How to Keep an Outdoor Cat Healthy

Do you allow your kitty to go outside? Maybe you adopted-or semi-adopted-a local cat? While it is always best to keep Fluffy inside, we do know that some cats like to investigate the great outdoors. Others just never get used to living indoors. A veterinarian provides some advice on how to keep your outdoor feline friend healthy, happy, and purring.


A basic necessity for all animals is clean water. It needs to be available to Fluffy at all times. Regularly clean her water bowl, so germs and dust don’t build up in it. 


All animals need good food to thrive. Fluffy is no exception. Feeding your cat kibble is probably the best option for an outdoor kitty, since it lasts longer than canned food. Just don’t leave too much food out, as this can attract vermin, such as mice and other pests. It is always best to feed your kitty inside, if you can.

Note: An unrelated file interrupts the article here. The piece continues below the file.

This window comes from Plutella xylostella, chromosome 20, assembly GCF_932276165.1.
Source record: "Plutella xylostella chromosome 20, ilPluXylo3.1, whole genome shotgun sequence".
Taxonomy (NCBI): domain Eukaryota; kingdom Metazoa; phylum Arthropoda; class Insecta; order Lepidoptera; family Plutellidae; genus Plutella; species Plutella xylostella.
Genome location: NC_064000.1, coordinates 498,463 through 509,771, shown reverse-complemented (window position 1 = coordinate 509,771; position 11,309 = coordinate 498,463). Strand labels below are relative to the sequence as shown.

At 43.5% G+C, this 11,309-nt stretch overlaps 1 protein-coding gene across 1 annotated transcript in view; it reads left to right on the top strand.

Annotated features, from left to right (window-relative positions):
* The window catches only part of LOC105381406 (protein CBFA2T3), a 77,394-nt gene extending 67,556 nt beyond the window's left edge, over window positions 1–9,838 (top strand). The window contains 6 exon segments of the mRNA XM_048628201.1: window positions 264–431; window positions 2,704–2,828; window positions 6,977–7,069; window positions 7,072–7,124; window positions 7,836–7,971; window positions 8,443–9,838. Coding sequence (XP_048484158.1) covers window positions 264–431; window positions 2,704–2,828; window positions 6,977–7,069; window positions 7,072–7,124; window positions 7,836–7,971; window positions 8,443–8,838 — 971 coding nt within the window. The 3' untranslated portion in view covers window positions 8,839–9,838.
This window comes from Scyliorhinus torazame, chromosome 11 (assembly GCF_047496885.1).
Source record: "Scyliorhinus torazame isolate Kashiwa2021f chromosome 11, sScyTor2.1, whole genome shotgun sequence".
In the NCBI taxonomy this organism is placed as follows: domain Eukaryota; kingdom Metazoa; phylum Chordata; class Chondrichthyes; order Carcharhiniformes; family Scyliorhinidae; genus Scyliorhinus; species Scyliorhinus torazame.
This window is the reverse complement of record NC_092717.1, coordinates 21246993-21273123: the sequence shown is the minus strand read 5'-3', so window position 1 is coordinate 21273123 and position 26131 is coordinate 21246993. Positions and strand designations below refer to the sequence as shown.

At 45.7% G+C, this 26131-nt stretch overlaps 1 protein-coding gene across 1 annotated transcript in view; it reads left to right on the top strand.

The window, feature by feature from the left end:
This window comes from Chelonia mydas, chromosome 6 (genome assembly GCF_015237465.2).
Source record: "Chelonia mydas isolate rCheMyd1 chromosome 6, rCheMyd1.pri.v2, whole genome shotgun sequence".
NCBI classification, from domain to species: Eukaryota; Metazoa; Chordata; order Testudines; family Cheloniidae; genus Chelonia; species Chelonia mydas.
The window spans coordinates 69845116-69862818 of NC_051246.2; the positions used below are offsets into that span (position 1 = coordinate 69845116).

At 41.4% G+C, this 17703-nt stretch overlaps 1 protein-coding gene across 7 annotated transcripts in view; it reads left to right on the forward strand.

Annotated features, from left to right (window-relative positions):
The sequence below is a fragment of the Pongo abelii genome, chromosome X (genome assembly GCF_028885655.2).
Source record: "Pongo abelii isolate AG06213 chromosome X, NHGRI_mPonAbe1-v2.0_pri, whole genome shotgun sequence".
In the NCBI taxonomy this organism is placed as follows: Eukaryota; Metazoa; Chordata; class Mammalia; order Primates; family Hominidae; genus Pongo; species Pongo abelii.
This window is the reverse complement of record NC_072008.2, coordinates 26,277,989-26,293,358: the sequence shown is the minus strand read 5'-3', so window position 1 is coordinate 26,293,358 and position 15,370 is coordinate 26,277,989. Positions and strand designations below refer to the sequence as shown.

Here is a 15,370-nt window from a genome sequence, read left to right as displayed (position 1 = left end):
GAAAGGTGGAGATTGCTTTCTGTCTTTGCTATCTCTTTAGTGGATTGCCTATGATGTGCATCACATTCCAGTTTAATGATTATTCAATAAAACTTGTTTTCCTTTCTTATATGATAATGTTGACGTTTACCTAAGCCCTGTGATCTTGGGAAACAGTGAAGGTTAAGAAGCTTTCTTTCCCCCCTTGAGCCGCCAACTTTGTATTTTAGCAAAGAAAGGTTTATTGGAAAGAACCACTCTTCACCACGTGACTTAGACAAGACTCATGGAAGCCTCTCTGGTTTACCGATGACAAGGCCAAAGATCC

Your feline pal might have on a fur coat, however, that doesn’t give her complete protection from the weather. Bring your cat inside when it’s cold or hot outside. It’s a good idea to make an emergency shelter and leave it outside, in case Fluffy gets left outdoors. One simple DIY project for this is to use two plastic storage totes. One should fit inside the other, leaving a little space between them. Put old towels or newspapers in this space to provide insulation. Add a soft blanket to the bottom of the shelter. Cut holes in the side for a kitty door. 

Lifestyle Change

The best choice for any kitty is to keep her indoors. Fluffy will be both safer and healthier staying inside. This lifestyle change will take time and patience, but don’t stop trying. Giving your furry friend treats, toys, cat furniture, and catnip can help sweeten the deal. Try to limit Fluffy’s time outside. Let her out only during the day, and when it is warm and sunny. 

Veterinary Care

It is recommended that all cats be kept current on parasite control and vaccines, fixed, and microchipped. This preventative care is especially vital for cats that are allowed outside. Outdoor pets are exposed to more germs and parasites than indoor ones, so they should come in to see the vet a little more often. Ask your vet for more information.

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